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Reduced risk of medical morbidity and mortality in patients selected for laparoscopic colorectal resection in England: a population-based study.

Research paper by Ravikrishna R Mamidanna, Elaine M EM Burns, Alex A Bottle, Paul P Aylin, Christopher C Stonell, George B GB Hanna, Omar O Faiz

Indexed on: 23 Nov '11Published on: 23 Nov '11Published in: Archives of surgery (Chicago, Ill. : 1960)



Abstract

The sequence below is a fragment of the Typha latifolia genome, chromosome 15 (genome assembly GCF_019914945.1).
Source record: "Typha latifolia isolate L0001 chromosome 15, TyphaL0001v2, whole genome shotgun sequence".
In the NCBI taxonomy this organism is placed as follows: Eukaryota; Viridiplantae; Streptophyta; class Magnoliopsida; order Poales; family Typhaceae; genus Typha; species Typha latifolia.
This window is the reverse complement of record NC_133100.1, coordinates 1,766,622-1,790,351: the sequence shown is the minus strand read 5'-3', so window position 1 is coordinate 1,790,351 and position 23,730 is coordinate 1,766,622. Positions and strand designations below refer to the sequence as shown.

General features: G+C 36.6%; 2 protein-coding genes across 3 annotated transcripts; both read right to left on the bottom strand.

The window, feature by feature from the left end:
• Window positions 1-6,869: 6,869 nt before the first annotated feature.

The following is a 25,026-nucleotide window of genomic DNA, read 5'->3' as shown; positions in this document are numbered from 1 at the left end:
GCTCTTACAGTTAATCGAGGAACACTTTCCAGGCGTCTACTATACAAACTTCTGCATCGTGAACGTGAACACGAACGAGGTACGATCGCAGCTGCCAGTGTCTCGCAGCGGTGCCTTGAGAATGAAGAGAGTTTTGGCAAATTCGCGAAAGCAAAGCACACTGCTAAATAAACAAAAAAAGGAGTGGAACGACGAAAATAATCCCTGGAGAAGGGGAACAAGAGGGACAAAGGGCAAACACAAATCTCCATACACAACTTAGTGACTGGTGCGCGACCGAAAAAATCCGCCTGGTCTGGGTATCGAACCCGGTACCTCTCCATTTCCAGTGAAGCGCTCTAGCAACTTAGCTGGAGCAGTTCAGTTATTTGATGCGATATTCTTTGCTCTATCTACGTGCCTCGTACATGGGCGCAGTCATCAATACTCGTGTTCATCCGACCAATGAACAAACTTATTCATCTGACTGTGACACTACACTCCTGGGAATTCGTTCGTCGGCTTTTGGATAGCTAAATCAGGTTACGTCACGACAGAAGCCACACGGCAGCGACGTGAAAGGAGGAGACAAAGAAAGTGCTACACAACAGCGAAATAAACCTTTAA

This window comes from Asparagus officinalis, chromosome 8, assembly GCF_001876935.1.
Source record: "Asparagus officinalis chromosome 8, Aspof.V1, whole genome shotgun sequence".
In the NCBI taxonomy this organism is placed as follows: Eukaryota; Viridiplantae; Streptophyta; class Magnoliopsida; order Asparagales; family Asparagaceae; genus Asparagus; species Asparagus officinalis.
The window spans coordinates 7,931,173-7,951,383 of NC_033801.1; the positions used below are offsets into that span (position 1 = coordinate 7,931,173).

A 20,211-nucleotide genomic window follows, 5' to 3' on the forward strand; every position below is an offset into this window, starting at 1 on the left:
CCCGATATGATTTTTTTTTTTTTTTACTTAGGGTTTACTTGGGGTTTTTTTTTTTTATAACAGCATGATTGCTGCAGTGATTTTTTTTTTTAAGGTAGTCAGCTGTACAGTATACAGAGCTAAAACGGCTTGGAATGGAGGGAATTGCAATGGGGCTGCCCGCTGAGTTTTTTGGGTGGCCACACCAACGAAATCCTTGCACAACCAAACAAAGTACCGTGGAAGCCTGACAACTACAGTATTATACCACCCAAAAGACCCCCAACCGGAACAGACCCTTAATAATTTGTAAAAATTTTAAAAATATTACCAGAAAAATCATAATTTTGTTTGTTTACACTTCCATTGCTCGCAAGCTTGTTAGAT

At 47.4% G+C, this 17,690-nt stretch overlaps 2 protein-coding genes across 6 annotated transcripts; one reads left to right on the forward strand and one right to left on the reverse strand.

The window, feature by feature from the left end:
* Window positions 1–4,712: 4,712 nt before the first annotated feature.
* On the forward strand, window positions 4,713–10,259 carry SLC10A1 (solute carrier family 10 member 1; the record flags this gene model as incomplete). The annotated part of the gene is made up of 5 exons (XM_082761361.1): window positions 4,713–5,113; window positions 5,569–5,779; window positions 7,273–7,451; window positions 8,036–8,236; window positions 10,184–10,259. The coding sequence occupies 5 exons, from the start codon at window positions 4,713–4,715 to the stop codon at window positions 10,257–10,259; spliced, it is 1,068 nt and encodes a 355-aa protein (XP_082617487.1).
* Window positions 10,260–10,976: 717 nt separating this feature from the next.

To quantify the occurrence of significant medical complications following elective colorectal resection and investigate potential differences in medical morbidity following open and minimal access colorectal surgery.Retrospective analysis of Hospital Episode Statistics, which is a prospectively maintained national database.All patients undergoing colorectal resection in National Health Service trusts in England.Adult patients undergoing elective or planned surgery between April 2001 and March 2008.Colorectal resection for benign and malignant diagnoses.Mortality and morbidity at 30 days and 1 year following elective colorectal resection.One hundred thirty-eight thousand seven hundred thirty-five elective colorectal resections were identified between the study dates. Thirty-day in-hospital mortality was 3.4% and 1.7% following conventional and laparoscopic surgery, respectively (P < .001). Overall, the 30-day postoperative medical morbidity rate was 14.6%. Use of the minimal access approach demonstrated a significant reduction in total morbidity risk at 30 days (odds ratio, 0.79; P < .001) and 365 days (odds ratio, 0.81; P < .001) following case-mix adjustment. Multiple regression analyses demonstrated that cardiorespiratory complications and venous thromboembolism occurred less frequently during the index admission and up to 1 year following minimal access surgery when compared with the conventional approach (P < .049).In this population-based study, patients selected for laparoscopic colorectal resection were associated with lower risk of mortality as well as reduced cardiorespiratory and venous thromboembolic risk than those undergoing open surgery.